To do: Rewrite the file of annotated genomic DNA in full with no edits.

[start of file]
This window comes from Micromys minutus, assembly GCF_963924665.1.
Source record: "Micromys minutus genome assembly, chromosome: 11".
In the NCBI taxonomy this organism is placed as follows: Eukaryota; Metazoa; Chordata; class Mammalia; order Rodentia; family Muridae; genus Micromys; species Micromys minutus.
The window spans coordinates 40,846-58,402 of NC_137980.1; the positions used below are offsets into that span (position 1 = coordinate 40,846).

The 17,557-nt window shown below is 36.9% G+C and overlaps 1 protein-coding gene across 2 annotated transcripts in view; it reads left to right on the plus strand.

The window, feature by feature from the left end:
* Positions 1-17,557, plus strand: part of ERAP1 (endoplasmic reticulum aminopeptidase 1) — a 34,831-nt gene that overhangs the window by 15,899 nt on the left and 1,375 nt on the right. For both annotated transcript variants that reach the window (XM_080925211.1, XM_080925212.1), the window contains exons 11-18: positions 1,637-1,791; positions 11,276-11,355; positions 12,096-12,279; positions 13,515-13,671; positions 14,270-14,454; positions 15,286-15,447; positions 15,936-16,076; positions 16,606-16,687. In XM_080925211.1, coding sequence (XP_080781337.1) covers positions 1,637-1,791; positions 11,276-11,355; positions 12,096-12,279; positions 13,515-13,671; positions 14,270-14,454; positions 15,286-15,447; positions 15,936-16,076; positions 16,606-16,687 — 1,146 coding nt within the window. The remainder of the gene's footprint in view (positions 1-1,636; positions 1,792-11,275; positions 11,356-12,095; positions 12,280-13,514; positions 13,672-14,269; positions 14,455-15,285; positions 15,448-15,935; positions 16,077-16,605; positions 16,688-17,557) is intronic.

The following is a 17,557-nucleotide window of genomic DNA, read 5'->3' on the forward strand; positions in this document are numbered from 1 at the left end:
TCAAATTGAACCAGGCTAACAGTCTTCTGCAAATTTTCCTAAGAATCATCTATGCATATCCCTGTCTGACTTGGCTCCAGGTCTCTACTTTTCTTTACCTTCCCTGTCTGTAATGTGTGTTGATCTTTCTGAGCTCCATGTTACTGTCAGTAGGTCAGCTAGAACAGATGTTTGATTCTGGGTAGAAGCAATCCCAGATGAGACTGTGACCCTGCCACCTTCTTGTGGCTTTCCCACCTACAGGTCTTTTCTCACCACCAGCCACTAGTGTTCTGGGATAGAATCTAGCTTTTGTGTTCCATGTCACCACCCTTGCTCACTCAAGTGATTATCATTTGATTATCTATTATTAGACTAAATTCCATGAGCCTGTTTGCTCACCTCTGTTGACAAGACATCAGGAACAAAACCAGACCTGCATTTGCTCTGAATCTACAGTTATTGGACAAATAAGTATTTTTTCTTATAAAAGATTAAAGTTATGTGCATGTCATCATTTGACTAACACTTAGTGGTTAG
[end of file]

This window comes from Micromys minutus, assembly GCF_963924665.1.
Source record: "Micromys minutus genome assembly, chromosome: 11".
In the NCBI taxonomy this organism is placed as follows: Eukaryota; Metazoa; Chordata; class Mammalia; order Rodentia; family Muridae; genus Micromys; species Micromys minutus.
The window spans coordinates 40,846-58,402 of NC_137980.1; the positions used below are offsets into that span (position 1 = coordinate 40,846).

The 17,557-nt window shown below is 36.9% G+C and overlaps 1 protein-coding gene across 2 annotated transcripts in view; it reads left to right on the plus strand.

The window, feature by feature from the left end:
* Positions 1-17,557, plus strand: part of ERAP1 (endoplasmic reticulum aminopeptidase 1) — a 34,831-nt gene that overhangs the window by 15,899 nt on the left and 1,375 nt on the right. For both annotated transcript variants that reach the window (XM_080925211.1, XM_080925212.1), the window contains exons 11-18: positions 1,637-1,791; positions 11,276-11,355; positions 12,096-12,279; positions 13,515-13,671; positions 14,270-14,454; positions 15,286-15,447; positions 15,936-16,076; positions 16,606-16,687. In XM_080925211.1, coding sequence (XP_080781337.1) covers positions 1,637-1,791; positions 11,276-11,355; positions 12,096-12,279; positions 13,515-13,671; positions 14,270-14,454; positions 15,286-15,447; positions 15,936-16,076; positions 16,606-16,687 — 1,146 coding nt within the window. The remainder of the gene's footprint in view (positions 1-1,636; positions 1,792-11,275; positions 11,356-12,095; positions 12,280-13,514; positions 13,672-14,269; positions 14,455-15,285; positions 15,448-15,935; positions 16,077-16,605; positions 16,688-17,557) is intronic.

The following is a 17,557-nucleotide window of genomic DNA, read 5'->3' on the forward strand; positions in this document are numbered from 1 at the left end:
TCAAATTGAACCAGGCTAACAGTCTTCTGCAAATTTTCCTAAGAATCATCTATGCATATCCCTGTCTGACTTGGCTCCAGGTCTCTACTTTTCTTTACCTTCCCTGTCTGTAATGTGTGTTGATCTTTCTGAGCTCCATGTTACTGTCAGTAGGTCAGCTAGAACAGATGTTTGATTCTGGGTAGAAGCAATCCCAGATGAGACTGTGACCCTGCCACCTTCTTGTGGCTTTCCCACCTACAGGTCTTTTCTCACCACCAGCCACTAGTGTTCTGGGATAGAATCTAGCTTTTGTGTTCCATGTCACCACCCTTGCTCACTCAAGTGATTATCATTTGATTATCTATTATTAGACTAAATTCCATGAGCCTGTTTGCTCACCTCTGTTGACAAGACATCAGGAACAAAACCAGACCTGCATTTGCTCTGAATCTACAGTTATTGGACAAATAAGTATTTTTTCTTATAAAAGATTAAAGTTATGTGCATGTCATCATTTGACTAACACTTAGTGGTTAG